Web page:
One way to help your teen be a safer driver

A recent study examining government data from 2007 to 2010 found a teenage driver’s risk of dying in an accident increases when other teens are present in the vehicle and dramatically decreases when there’s an adult in the vehicle.  Teens drive differently when there are other teens present in a vehicle than when an adult, in this case someone 21 or older, is in the vehicle.

The numbers on this are pretty interesting;

  • A 16 or 17 year old driver’s risk of death per mile driven is 44% higher when there’s one passenger younger than 21 and no passengers 21 or older
  • The risk doubles when there are two passengers younger than 21
  • The risk quadruples when there are 3 or more passengers younger than 21
  • The risk drops by 62 percent when there’s a passenger 35 or older present in the vehicle

Data like this has led many states, Texas included, to adopt graduated licensing laws.  For Texas, this means there are two phases for drivers under the age of 18 pass through as they gain driving experience.

Phase 1 Drivers must

  • Hold a learners permit for 6 months prior to receiving their driver’s license
  • During this phase, the teen must complete an approved driver training course

Phase 2 Drivers restrictions

The driver’s license is issued on a provisional basis so the newly licensed driver can gain some invaluable driving experience.  The provisional time period runs during the first 12 months (for drivers younger than 18).  Restrictions include;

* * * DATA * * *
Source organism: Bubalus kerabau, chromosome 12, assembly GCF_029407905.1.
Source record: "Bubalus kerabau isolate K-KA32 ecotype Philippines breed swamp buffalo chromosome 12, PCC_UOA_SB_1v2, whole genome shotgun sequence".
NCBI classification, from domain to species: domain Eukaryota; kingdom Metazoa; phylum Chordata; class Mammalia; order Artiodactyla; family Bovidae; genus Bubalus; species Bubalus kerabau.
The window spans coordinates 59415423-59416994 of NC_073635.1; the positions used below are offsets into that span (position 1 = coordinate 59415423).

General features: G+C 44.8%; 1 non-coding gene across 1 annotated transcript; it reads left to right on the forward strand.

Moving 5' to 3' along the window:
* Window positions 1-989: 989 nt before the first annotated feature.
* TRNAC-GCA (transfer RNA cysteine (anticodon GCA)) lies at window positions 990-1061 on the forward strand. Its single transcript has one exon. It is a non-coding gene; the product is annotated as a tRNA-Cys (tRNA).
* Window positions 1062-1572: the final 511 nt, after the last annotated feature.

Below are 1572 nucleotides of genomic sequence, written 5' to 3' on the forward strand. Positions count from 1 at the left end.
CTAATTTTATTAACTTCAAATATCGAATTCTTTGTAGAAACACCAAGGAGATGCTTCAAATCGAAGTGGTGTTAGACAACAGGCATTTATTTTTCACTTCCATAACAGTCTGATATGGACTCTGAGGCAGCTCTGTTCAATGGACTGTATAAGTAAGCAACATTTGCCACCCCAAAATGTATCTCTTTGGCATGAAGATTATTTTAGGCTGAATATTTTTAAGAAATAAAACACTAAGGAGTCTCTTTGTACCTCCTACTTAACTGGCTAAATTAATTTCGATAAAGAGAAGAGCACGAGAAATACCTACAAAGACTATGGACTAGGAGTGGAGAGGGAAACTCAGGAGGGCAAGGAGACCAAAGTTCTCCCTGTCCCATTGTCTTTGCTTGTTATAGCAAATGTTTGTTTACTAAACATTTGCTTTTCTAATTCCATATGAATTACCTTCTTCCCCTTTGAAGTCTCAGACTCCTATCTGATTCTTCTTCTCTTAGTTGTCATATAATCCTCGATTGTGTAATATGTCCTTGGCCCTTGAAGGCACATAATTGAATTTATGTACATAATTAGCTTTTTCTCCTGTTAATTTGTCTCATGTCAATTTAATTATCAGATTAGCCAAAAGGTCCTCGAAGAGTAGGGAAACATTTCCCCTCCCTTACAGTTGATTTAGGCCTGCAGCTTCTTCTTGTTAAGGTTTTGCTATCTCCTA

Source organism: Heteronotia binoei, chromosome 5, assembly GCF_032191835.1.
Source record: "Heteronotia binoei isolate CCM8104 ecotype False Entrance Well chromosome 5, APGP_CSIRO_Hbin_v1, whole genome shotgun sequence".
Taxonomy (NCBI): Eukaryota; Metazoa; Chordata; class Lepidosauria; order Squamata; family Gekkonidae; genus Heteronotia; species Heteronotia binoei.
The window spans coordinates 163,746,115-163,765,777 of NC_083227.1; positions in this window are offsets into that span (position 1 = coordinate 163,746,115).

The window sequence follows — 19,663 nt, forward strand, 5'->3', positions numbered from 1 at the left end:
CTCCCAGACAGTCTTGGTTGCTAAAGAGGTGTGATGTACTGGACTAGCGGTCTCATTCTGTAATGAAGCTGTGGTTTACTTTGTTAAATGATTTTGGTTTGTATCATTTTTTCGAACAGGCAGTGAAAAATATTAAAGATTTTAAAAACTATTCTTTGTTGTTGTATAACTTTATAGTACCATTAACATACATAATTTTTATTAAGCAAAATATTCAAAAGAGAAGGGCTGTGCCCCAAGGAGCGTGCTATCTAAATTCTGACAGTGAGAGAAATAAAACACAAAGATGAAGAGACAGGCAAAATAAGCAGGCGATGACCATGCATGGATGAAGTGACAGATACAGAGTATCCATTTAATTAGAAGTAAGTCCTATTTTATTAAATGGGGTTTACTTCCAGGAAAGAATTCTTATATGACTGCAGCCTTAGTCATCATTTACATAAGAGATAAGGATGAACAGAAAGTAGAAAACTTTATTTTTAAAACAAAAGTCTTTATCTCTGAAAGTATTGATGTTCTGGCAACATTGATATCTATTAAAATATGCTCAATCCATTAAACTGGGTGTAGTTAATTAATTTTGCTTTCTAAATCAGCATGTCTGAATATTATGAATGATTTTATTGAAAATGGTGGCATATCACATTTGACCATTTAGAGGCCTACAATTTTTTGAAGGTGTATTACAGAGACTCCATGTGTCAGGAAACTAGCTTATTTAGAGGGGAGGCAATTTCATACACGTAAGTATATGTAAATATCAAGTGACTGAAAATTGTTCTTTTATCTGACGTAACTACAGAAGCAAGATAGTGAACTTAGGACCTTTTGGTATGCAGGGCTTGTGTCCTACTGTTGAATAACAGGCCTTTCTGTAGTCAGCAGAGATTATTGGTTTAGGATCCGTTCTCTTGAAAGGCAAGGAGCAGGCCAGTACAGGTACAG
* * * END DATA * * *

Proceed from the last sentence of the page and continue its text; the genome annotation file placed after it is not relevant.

• The driver may not have more than 1 passenger in the vehicle under 21 (unless it’s an immediate family member)
  • Provisional teen drivers are not permitted to drive between the hours of midnight & 5:00 a.m. except in cases of
    • a medical emergency
    • purposes of employment
    • a school sanctioned activity
  • After 6 months have passed, both the time restriction (except in the case of our curfew laws) and the passenger restriction are waived
  • Phase 2 drivers are prohibited from using a cell phone while driving

Parents, if you want to further reduce your son or daughter’s risk, restrict the number of friends that can ride with them until they have a full 2 years of driving experience.  If you have any advice for our other parents, enter a comment in the comments section and share your experience!  I’ve helped raise 3 teen sons so I understand!

Evie Wise
Evie Wise


Evie Wise
Evie Wise

Share this post with your friends

Leave a Reply